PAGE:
Get access

Granuloma annulare as a possible new adverse effect of topiramate


  • Conflicts of interest: None.



Granuloma annulare (GA) is a relatively common, self-limiting condition that can be associated with disorders such as diabetes mellitus, malignancy, and thyroid disease, and with the use of some drugs. Topiramate is approved for the prevention of migraine. Its adverse effects include somnolence, fatigue, paresthesia, anorexia and weight loss, and other abnormalities.


We report a 50-year-old woman in whom topiramate at 50 mg/d was initiated in January 2010.

Case report

One month after starting topiramate, the patient presented with painless nodules on the left ankle, which later spread to the left leg. Histopathology of a punch biopsy revealed lymphohistiocytic infiltrate, collagen degeneration, and mucin deposition, all of which are characteristic of GA. Two weeks after the discontinuation of topiramate, the lesion resolved. Two years later, the patient resumed topiramate. Two weeks later, a new GA appeared in the same area and disappeared within a few weeks of discontinuation of the drug.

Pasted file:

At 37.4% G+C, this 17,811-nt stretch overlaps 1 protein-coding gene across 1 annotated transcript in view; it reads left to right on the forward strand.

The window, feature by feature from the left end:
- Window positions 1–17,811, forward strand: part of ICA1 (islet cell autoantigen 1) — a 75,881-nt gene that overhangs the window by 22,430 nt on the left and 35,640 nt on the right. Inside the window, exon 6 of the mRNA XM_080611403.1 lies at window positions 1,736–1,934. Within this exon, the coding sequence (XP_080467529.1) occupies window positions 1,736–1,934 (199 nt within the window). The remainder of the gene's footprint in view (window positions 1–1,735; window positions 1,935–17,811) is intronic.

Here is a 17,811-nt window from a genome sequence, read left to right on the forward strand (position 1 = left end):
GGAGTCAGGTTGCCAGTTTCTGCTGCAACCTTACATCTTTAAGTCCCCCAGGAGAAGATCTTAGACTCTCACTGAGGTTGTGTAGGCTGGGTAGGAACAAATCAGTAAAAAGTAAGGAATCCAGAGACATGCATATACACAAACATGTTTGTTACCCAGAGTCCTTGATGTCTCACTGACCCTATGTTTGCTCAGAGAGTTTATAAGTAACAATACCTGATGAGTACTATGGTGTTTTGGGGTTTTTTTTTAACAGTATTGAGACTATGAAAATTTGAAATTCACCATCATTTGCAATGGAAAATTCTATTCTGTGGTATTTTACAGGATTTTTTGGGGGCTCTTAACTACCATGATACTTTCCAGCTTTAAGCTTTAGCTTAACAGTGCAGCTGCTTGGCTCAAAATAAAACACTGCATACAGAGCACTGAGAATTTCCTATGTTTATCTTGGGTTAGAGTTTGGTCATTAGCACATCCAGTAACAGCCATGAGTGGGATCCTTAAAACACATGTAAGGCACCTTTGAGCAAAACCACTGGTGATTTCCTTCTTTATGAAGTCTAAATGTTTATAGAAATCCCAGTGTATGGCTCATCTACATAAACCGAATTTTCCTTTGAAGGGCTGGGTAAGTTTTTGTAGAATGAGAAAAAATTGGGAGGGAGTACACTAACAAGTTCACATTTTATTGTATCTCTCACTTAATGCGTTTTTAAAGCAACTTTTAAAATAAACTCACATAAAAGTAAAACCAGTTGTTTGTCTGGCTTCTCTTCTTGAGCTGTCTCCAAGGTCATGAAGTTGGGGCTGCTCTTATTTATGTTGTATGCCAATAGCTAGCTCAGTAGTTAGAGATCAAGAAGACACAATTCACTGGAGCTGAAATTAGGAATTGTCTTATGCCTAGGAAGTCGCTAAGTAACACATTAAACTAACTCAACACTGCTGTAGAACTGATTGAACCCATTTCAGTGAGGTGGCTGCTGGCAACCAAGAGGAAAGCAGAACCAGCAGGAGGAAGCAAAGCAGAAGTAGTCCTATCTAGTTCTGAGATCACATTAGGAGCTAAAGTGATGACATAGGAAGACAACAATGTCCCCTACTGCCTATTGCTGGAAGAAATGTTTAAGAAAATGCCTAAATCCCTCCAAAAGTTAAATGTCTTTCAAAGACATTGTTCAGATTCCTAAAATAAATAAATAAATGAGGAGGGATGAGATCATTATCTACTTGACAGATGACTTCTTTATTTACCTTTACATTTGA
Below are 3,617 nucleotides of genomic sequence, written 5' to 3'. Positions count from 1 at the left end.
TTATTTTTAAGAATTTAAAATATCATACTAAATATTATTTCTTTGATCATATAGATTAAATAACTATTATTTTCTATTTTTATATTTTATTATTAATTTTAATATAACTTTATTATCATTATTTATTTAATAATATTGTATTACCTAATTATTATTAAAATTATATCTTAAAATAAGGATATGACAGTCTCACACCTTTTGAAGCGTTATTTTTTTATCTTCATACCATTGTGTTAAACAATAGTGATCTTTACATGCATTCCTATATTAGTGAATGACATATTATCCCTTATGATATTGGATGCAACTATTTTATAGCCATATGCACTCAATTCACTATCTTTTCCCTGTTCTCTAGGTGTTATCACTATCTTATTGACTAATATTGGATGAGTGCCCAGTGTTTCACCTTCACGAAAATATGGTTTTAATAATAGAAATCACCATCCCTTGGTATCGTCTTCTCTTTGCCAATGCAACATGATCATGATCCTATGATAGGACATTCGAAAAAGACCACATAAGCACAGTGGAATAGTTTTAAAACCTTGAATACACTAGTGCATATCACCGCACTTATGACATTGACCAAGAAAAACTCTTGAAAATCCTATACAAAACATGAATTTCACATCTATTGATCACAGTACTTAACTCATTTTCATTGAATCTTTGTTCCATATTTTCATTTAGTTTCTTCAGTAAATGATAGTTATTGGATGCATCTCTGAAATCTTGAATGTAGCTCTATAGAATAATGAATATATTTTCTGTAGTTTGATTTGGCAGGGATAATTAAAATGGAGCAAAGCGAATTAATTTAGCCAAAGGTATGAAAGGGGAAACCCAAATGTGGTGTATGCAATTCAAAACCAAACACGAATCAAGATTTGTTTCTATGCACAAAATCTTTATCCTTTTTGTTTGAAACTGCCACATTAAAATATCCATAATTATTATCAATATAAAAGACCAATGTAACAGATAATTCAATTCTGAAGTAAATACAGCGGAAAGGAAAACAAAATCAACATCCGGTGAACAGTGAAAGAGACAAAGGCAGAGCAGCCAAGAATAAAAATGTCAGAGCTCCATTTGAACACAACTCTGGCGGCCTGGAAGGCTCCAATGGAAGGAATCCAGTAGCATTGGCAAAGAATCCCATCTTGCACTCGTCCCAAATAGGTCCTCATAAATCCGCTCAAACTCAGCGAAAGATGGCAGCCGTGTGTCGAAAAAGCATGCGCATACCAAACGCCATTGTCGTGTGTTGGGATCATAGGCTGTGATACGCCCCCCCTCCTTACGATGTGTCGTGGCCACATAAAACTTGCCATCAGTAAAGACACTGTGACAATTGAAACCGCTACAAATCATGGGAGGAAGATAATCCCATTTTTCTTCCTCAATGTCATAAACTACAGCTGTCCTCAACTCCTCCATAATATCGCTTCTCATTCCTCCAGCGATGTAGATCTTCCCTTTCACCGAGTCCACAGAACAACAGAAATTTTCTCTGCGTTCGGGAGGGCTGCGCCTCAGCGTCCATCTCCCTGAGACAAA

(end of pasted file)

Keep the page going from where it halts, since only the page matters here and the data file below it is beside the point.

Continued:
Associations between the use of topiramate and a GA-like reaction have been reported in recent years. Based on the present case, it would appear that an actual association between GA and topiramate is possible given that: (i) the GA appeared only after the initiation of topiramate; (ii) the GA resolved after the discontinuation of topiramate; (iii) the GA reappeared with the resumption of topiramate in the same area and with the same characteristics as previously; and (iv) the lesion healed after topiramate was suspended.